I wonder what would have happened if Sheba had asked to repent to the king?  I wonder if the outcome would have been different if he embraced surrender, repentance, and service.  What if he would have committed to serving the king for the rest of his life?  We have the same opportunity.  Because we are guilty, justice will find us… and it will affect us both in this life and the life to come.  But we don’t have to run away.  Instead, we can embrace surrender to the King.  Instead, we can let repentance be the cry of our heart.  And we can choose to serve the King with our whole lives.  This is the path to freedom.  It is the path of humbly running to the King rather than foolishly thinking we can run away and hide.

You’re an idiot

2 Samuel 4:7 They had gone into the house while he was lying on the bed in his bedroom. After they stabbed and killed him, they cut off his head. Taking it with them, they traveled all night by way of the Arabah. They brought the head of Ish-Bosheth to David at Hebron and said to the king, “Here is the head of Ish-Bosheth son of Saul, your enemy, who tried to take your life. This day the LORD has avenged my lord the king against Saul and his offspring.”

Forgive me for titling this entry, “you’re an idiot.”  Hopefully that doesn’t offend you.  Quite frankly, there were no other words to describe what I was feeling about these two guys who killed Ish-Bosheth.  Their names were Recab and Baanah and they were thugs.  They thought they were pretty amazing for killing Ish-Bosheth and marched off to take the great news to David.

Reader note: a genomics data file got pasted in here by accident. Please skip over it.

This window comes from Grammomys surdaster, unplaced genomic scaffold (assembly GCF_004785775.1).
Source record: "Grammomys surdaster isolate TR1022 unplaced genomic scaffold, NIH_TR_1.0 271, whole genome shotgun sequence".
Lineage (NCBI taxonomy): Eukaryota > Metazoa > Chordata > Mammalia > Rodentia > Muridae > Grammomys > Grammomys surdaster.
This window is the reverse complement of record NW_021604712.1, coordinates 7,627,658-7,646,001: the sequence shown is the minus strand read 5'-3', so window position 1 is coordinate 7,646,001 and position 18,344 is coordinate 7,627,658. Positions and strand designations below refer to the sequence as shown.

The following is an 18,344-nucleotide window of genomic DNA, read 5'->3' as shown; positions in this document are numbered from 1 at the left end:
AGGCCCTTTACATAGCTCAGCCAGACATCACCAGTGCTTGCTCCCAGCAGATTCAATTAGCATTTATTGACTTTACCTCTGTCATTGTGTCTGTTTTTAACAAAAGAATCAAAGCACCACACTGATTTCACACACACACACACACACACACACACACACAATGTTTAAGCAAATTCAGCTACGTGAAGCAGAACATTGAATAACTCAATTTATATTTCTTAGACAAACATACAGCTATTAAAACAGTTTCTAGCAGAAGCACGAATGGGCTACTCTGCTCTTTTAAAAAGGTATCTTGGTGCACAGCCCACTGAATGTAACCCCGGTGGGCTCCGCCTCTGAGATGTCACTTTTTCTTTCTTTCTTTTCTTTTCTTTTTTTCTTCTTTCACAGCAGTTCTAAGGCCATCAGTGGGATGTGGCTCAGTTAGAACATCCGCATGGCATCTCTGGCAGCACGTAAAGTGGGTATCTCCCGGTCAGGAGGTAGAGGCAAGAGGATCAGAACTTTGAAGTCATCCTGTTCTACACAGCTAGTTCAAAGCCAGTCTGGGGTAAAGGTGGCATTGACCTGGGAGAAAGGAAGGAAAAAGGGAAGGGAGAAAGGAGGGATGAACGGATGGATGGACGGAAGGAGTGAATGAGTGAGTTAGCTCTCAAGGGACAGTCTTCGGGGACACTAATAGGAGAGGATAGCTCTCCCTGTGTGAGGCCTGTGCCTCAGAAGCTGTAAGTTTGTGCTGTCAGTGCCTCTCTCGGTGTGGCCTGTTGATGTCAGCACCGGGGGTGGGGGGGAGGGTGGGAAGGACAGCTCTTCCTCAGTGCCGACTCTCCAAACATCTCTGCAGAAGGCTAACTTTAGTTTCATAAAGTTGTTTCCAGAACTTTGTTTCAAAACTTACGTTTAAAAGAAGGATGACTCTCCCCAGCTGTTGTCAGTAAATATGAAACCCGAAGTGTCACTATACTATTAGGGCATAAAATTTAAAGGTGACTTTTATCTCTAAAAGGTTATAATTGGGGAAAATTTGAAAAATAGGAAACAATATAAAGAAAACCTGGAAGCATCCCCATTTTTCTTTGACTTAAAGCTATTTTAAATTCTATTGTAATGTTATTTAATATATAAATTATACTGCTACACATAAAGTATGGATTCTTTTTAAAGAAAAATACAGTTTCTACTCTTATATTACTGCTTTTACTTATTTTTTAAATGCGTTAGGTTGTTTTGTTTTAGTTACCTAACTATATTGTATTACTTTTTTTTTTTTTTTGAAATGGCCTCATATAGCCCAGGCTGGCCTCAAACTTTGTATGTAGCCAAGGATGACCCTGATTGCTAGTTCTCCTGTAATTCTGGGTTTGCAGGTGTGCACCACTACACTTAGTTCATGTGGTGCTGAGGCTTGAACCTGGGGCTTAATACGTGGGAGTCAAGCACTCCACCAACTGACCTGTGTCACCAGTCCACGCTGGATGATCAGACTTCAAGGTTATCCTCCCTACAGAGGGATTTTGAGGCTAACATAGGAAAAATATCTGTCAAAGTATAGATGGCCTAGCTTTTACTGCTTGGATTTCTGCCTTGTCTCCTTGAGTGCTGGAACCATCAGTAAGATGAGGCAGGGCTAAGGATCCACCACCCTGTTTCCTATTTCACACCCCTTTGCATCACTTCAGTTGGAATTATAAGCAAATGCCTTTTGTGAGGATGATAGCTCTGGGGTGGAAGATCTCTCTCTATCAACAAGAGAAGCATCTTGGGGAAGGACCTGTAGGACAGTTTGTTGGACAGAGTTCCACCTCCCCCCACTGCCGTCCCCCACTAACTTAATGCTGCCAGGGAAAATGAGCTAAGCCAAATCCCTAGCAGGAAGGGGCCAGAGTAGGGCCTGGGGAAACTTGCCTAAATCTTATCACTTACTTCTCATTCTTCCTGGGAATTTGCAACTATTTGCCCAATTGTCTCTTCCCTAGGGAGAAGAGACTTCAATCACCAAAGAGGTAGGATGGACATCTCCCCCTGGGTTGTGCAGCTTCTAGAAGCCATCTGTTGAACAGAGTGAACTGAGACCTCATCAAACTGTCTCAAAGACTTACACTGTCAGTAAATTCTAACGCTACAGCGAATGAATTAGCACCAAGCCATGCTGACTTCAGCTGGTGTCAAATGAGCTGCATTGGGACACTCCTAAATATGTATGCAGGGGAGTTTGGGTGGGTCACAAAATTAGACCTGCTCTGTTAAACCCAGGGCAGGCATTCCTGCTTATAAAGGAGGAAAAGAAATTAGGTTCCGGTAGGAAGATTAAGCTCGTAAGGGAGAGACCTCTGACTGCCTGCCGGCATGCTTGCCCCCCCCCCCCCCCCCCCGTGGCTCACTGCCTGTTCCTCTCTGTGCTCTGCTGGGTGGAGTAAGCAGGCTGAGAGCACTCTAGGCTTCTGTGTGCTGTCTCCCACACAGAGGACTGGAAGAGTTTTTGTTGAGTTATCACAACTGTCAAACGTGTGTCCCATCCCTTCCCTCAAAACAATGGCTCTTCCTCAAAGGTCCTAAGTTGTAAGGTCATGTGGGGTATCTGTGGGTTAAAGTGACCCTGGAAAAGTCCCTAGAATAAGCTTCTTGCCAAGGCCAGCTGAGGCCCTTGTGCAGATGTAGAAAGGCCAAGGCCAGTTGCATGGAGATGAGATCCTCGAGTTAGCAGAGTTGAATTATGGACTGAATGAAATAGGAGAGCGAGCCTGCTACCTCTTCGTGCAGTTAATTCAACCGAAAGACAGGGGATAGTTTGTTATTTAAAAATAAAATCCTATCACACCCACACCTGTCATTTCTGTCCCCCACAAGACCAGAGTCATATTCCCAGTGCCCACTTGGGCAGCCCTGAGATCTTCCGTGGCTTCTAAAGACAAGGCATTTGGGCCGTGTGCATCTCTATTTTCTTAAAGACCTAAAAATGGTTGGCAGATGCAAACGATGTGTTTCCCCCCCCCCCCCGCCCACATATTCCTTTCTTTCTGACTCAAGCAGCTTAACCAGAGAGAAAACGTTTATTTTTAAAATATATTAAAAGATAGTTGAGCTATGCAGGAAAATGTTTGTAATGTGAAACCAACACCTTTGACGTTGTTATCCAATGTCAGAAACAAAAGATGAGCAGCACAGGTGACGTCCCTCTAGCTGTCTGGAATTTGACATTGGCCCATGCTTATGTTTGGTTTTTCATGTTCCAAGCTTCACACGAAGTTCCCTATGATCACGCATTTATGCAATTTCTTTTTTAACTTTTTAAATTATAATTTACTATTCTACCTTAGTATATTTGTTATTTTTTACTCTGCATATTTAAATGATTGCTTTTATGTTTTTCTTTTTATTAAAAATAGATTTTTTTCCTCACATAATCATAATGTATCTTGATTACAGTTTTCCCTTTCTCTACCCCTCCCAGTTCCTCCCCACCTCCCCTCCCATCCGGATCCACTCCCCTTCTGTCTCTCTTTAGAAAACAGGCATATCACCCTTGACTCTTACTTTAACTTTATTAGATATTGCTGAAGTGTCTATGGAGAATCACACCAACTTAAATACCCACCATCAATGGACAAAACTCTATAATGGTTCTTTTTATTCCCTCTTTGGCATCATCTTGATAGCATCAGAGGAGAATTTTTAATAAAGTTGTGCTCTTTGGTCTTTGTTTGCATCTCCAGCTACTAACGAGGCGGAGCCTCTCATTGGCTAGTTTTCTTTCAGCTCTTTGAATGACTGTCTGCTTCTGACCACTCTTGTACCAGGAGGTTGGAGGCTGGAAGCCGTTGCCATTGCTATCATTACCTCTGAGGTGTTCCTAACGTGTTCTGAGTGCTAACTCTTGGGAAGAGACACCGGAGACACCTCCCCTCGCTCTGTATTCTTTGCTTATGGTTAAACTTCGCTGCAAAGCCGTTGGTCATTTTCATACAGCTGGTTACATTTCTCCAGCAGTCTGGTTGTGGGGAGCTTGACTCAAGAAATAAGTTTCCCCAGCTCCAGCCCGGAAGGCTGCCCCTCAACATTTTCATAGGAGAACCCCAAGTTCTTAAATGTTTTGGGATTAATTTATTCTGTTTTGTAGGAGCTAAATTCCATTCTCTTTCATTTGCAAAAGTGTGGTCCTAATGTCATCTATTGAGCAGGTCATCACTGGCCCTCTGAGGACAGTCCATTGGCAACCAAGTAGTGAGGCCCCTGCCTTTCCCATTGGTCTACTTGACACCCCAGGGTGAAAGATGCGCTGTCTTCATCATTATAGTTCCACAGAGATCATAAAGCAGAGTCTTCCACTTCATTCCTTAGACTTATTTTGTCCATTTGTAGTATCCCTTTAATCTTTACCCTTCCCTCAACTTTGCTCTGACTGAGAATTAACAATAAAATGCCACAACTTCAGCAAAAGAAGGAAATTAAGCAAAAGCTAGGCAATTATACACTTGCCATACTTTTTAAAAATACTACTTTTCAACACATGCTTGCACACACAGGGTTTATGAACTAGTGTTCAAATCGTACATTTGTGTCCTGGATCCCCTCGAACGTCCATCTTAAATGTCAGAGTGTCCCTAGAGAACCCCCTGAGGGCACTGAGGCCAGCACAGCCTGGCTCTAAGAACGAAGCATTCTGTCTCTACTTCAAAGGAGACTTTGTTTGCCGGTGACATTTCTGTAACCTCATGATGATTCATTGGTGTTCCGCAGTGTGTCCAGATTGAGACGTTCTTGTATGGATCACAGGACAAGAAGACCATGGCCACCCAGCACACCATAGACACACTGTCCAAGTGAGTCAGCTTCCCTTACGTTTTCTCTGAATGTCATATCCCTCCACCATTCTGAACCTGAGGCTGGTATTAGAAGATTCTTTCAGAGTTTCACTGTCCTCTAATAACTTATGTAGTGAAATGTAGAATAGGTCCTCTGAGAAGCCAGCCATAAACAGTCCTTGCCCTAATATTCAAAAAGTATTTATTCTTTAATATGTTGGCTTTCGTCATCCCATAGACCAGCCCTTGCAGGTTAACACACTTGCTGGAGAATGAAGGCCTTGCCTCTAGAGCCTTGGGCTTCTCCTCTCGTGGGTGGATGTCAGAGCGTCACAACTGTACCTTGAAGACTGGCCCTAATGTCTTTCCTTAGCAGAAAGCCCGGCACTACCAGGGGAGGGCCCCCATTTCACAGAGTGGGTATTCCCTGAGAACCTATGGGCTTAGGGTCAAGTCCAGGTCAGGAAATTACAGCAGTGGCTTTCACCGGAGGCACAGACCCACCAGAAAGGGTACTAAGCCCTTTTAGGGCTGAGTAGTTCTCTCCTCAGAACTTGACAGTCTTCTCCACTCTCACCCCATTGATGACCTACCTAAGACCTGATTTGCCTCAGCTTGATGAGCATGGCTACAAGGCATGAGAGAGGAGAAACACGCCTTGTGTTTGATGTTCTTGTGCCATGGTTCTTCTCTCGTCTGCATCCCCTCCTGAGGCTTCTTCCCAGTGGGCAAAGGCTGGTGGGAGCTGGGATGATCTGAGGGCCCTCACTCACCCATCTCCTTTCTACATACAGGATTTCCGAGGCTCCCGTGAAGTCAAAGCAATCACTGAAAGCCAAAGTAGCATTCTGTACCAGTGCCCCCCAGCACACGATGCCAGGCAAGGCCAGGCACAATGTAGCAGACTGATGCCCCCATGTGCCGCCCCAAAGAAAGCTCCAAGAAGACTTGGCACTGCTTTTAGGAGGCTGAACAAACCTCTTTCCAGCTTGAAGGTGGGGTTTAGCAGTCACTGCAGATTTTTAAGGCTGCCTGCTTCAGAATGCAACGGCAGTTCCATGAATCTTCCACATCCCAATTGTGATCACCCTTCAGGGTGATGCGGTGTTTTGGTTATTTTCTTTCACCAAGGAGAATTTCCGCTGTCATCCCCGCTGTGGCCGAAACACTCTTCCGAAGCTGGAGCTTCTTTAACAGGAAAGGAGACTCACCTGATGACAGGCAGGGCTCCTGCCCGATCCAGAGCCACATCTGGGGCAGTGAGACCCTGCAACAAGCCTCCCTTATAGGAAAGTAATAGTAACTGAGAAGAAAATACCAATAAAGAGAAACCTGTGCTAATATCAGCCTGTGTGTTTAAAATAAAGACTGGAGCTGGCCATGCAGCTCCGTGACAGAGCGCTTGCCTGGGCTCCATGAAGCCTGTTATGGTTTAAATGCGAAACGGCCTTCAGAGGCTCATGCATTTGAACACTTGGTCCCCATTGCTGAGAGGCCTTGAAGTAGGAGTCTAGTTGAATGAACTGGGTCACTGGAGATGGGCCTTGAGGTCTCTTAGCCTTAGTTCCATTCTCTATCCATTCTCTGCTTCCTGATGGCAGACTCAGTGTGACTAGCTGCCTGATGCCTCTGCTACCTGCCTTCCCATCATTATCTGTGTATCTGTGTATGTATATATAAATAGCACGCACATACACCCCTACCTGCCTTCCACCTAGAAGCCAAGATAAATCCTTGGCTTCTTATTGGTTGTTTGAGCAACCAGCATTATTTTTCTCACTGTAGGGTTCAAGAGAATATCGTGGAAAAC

There are lots of things that bothered me about what they did, but two things really stick out.  First, they did it for their glory.  Imagine their thought process: they would be the ones who handed Israel over to David.  They did the dirty job that no one wanted to do so that David could become king.  Imagine their dreams of glory.  I bet they expected to be praised and promoted, too.  David would surely put them in charge of his armies.

Secondly, they brought God into their wickedness.  They tried telling David that the Lord had avenged him against all the wrongdoing that Saul had done to him.  What in the world?  Bringing God into your sinful decisions is never a good idea.  Justifying your wrongful actions in His Name is downright shameful.

So what happened to these thugs?  Did they get their glory and their fame?  Did God shine upon them and pour out His blessings for killing Ish-Bosheth in His name?  Not even close.  David looks at them and basically says, “you’re idiots.”  Then he kills them.  You see, God doesn’t need help with justice.  He doesn’t need His people to repay evil with evil.  He has called us, the church, to love the world.  Injustice happens – it’s true.  But we must be content with God giving us our blessings and God dealing with those who persecute us.   For if we are to stand clean before Him, we probably shouldn’t have blood on our hands.